Reforming CO2 taxation: Current proposals and outlook
The current Ukrainian CO2 tax is too low to have any effect on reducing emissions. Discussions on increasing the CO2 tax are ongoing among policymakers. However, the focus in these discussions so far is less on reaching effective levels for driving decarbonisation, but more on revenue generation and its fiscal use. On the backdrop of international discussions and commitments, several government institutions are preparing proposals for introducing a national climate fund which could channel CO2 tax revenues into a green modernisation of industry. Another proposal currently discussed concerns financing renewable electricity feed-in tariffs through CO2 tax revenues instead of a consumer levy. Overall, the course and ambition of Ukrainian climate policy remains unclear, creating uncertainty for investors, businesses, and policymakers alike.
Quick economic recovery, but with some risks
After Ukraine’s economy declined by 4.0% in 2020 due to the pandemic, we expect a GDP recovery by 4.3% in 2021, mainly driven by domestic demand. The pre-crisis GDP level will already be reached within this year. However, once the rebound is over, Ukraine will be back on the path of moderate pre-crisis growth rates of around 3.5% if no essential structural reforms are conducted. Past reforms like the introduction of inflation targeting (IT) and the flexible exchange rate regime served Ukraine well, as they ensured a stable exchange rate as well as growing foreign reserves. Inflation is currently the main risk factor, after rising to 9.5% in May 2021, substantially above the target range (4% to 6%). While the National Bank of Ukraine (NBU) raised the key policy rate, further hikes to bring inflation under control may be necessary. In this regard, an independent NBU is essential.
A renewed reform drive would open the door for a further tranche under the current IMF programme, which has not seen any disbursements for the last 12 months. It would ensure both deficit financing and debt repayments as well as unlock further disbursements by the EU and the World Bank.
The road to ACAA: What is in it for Ukraine?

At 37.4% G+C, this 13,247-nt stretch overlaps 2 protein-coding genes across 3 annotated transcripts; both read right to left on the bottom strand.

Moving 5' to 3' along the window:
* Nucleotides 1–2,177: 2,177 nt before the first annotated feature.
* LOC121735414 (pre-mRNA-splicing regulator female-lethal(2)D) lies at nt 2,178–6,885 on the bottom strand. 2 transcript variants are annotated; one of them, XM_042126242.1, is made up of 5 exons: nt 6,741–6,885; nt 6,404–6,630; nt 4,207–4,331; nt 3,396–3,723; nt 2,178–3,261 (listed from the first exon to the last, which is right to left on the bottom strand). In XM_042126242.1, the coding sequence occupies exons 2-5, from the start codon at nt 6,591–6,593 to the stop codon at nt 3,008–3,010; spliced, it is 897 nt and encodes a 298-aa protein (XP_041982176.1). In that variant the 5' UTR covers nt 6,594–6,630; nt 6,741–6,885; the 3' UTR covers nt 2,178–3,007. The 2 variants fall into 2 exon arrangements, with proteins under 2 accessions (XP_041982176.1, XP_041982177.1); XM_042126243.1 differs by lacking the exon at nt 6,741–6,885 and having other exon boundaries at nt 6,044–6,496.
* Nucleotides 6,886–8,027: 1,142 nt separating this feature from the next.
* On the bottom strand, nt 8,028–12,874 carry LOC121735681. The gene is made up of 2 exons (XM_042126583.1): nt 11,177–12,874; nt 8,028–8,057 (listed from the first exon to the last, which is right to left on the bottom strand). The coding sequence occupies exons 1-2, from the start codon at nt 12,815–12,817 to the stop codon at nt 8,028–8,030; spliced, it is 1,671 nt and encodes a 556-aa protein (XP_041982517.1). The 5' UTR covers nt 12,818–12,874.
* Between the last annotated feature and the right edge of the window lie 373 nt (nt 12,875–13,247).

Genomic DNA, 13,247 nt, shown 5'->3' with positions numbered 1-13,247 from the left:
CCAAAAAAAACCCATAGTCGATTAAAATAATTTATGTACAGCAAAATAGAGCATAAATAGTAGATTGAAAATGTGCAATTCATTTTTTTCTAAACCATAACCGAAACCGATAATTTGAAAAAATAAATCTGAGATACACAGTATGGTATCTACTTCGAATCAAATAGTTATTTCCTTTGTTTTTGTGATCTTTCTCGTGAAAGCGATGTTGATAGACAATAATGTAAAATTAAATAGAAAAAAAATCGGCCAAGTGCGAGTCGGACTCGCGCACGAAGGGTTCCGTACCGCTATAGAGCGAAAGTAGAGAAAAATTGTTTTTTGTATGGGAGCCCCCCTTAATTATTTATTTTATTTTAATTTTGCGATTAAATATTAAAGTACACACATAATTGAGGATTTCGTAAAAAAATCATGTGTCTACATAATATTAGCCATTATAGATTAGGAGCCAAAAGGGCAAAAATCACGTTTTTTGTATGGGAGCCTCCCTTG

Concluding an Agreement on Conformity Assessment and Acceptance of industrial products (ACAA) with the EU – also called the “industrial visa-free” regime – is high on the agenda of the Ukrainian government. This addition to the DCFTA with the EU would ensure recognition of Ukrainian conformity assessments for industrial products in the EU and vice versa, hence further lowering non-tarriff barriers to trade. It is also an ambitious undertaking, requiring legal and institutional alignment to EU standards. The EU has so far only concluded one ACAA, much more limited in scope, with Israel.
Initially, ACAA will cover only three out of 27 product categories. Once implemented, ACAA in its current guise would directly cover around 20% of Ukraine’s imports from the EU and 5% of exports to the EU. ACAA would have a positive, but small direct effect on trade with the EU. Indirect effects are less easily quantifiable, but appear to be more important. Due to reduced trade costs, regulatory risks and bureaucratic burdens, trade could expand to encompass companies and products presently not involved in Ukraine-EU trade. Recognition by the EU can be used as a signal to expand trade with third countries. Cheaper imports of EU capital goods will contribute to the modernisation of the economy. Politically, ACAA would be a powerful symbol for Ukraine’s image as a EU partner and of its commitment to further implementing EU standards.
The Ukrainian labour market during the COVID-19 crisis
The COVID-19 pandemic hit companies in Ukraine hard. Immediate steps taken by the government since spring 2020, such as providing regulation for work from home, relief payments to companies and adapting an existing short-term work scheme, helped companies to adapt to the unforeseen circumstances. Yet, quickly adapting their workforce to reduce labour costs still remained essential for many companies to survive. However, their ability to do so was constrained by labour law, which needs to strike a balance between the interests of workers and companies.